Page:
Technological innovation, expansion of the use of frontline personnel such as community health workers, and rapid increases in health care financing are likely to be instrumental to achieving universal health care (UHC) in countries around the world, according to a new analysis led by Harvard T.H. Chan School of Public Health.
While the idea of universal health care is garnering widespread support and is a central imperative for the World Health Organization and the United Nations, the researchers emphasized that countries must strike a balance between expanding health care coverage and ensuring the quality of care that is being delivered. Medical errors, health care-acquired infections, and poor retention of patients in care could undermine gains made under UHC, they said.
"It's difficult to think of an aspiration that both reflects and contributes to human progress more than UHC. The challenge is delivery, which will require sustained political and financial muscle in addition to innovative technologies and institutions. Most importantly, it requires that we avoid tunnel vision conceptions of UHC that focus predominantly on medical interventions. We must not give short shrift to primary health care or to interventions that promote disease prevention and early detection, social and economic equity, and international cooperation," said David Bloom, co-author and Clarence James Gamble Professor of Economics and Demography at Harvard Chan School.
The analysis, which is a wide-ranging review of the scientific evidence on UHC, will be published online on August 23, 2018 in Science.
Forty years ago this September, world health leaders issued the Alma-Ata Declaration, which raised global awareness of "health for all" as a universal human right and emphasized the importance of primary health care. The benefits of UHC are plentiful and extend beyond improving health. UHC may lead to economic gains by increasing productivity, the researchers said, and it can improve social and political stability while reducing health disparities and economic and social inequalities. Additionally, countries in which the bulk of health care spending is prepaid by government financing have lower rates of the type of catastrophic health expenditures that can bankrupt families when compared with countries that rely on private insurance schemes.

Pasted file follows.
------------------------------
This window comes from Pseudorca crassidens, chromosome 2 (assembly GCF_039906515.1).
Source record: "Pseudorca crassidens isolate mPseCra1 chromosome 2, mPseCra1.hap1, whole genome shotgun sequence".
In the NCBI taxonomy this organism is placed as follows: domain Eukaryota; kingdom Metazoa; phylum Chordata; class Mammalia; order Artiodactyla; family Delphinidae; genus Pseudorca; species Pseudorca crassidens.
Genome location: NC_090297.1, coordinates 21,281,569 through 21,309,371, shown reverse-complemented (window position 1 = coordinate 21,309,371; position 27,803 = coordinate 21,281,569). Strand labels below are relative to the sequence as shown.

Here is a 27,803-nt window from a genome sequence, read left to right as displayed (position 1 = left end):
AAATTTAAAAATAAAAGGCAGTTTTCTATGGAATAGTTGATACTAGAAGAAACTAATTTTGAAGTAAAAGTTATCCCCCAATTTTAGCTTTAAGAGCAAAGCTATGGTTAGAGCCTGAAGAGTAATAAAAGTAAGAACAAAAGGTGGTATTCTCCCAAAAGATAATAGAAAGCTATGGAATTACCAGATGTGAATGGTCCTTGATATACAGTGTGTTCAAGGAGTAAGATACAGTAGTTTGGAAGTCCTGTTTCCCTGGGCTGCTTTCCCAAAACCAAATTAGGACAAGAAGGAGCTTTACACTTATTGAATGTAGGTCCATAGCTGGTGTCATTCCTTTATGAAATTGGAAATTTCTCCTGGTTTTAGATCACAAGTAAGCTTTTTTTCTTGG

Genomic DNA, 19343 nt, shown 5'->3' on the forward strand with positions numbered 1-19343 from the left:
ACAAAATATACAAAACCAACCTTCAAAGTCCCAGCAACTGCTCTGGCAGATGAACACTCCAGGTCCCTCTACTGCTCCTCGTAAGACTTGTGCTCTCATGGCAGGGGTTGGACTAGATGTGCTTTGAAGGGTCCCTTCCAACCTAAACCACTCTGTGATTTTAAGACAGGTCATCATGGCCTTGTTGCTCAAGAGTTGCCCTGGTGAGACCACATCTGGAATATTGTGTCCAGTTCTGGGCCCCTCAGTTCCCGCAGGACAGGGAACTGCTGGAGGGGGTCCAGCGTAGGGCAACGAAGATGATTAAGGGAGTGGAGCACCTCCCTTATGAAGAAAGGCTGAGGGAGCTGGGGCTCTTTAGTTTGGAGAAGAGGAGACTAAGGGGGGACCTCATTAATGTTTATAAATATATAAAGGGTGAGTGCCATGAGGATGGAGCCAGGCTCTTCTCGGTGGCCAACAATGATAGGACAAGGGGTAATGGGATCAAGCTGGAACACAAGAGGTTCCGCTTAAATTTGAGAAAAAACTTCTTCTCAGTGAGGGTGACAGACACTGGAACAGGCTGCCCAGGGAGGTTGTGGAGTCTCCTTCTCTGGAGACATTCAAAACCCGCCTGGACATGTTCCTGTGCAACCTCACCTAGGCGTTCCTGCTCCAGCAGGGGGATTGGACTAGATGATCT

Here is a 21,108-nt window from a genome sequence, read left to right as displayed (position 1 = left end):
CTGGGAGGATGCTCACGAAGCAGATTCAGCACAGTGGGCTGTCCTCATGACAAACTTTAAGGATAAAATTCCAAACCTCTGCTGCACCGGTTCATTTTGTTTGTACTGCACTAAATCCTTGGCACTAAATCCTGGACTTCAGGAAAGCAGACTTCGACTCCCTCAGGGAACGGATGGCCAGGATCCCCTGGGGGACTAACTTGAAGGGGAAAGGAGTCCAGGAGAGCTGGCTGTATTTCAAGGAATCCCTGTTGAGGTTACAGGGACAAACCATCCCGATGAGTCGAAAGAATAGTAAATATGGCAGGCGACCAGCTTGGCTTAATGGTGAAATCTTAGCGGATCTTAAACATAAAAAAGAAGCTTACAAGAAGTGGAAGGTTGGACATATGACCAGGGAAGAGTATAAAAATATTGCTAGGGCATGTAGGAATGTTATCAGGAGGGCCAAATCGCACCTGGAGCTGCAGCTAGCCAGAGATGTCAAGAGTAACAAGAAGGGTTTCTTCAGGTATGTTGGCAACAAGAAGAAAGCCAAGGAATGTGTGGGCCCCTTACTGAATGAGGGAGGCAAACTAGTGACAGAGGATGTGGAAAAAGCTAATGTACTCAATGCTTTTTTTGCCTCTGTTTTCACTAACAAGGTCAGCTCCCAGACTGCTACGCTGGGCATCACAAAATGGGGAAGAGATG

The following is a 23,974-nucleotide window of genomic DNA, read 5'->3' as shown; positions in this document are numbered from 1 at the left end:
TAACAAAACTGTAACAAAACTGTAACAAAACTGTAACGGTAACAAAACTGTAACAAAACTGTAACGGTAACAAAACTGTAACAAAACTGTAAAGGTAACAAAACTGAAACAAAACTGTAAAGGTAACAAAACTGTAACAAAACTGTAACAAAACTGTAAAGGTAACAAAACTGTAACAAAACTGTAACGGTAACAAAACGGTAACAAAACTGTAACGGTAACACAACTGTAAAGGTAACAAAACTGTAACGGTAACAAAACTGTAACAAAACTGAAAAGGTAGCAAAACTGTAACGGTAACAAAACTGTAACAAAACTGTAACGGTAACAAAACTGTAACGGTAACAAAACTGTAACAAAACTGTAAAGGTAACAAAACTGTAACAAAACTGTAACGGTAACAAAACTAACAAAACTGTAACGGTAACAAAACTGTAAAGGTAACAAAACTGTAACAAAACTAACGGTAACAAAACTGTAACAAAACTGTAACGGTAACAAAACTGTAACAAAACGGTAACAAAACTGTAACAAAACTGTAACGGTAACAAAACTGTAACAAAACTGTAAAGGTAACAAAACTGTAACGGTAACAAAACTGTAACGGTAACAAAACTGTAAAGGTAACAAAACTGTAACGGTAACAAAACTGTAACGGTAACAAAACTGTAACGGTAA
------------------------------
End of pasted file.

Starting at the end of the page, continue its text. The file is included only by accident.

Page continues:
Since the Alma-Ata Declaration, high-income countries have made significant strides toward UHC. Today, according to the researchers, the U.S. is the only high-income country in the world that does not explicitly provide UHC to its citizens, despite spending significantly more on health care than other economically advanced countries.
Progress toward UHC in low- and middle-income countries has not been as swift, especially among countries located in sub-Saharan Africa and South Asia, according to the analysis. Moreover, there are wide disparities in care between countries with similar incomes. As an example, the researchers noted that Vietnam scored 34 points higher than Nigeria on a World Health Organization and World Bank index measuring UHC coverage, despite both countries having a per capita GDP of around $2,200. Vietnam outperformed Nigeria in several key indicator areas, including infant vaccination coverage, births attended by skilled professionals, and houses with access to basic sanitation. Differences in economic inequality and political commitment to UHC may contribute to these disparities in UHC coverage.
Among the biggest challenges is the need to rapidly increase health care financing in low- and middle-income countries, where populations are simultaneously growing in size and getting older. In the world's less-developed regions, the population is expected to grow by 1 billion people between 2018 and 2030 while the percentage of people over the age of 60 is expected to grow from 10.6% to 14.2%, the researchers said.
Achieving UHC in low-resource settings will likely require a radical transformation in the way health services are delivered, the authors said. Shifting certain medical tasks from highly trained personnel to appropriately well-trained personnel -- such as community health workers -- could prove to be an important step. The researchers also said that adopting innovative technologies such as electronic medical records, telemedicine, and artificial intelligence for interpretation of x-rays and electrocardiograms, may also help.
"While there is strong evidence supporting the potential health and economic benefits of UHC, these benefits could be undermined without investments and innovations in the quality of medical services. In low- and middle-income countries, problems such as poorly functioning supply chains, electricity outages, and lack of clean water are all too common in health facilities. With that said, forty years after the Alma-Ata Declaration, I am optimistic that the global community's renewed ambition for UHC has considerable potential to improve the health of hundreds of millions of people globally," said Ramnath Subbaraman, co-author and faculty member in public health and community medicine at Tufts University School of Medicine.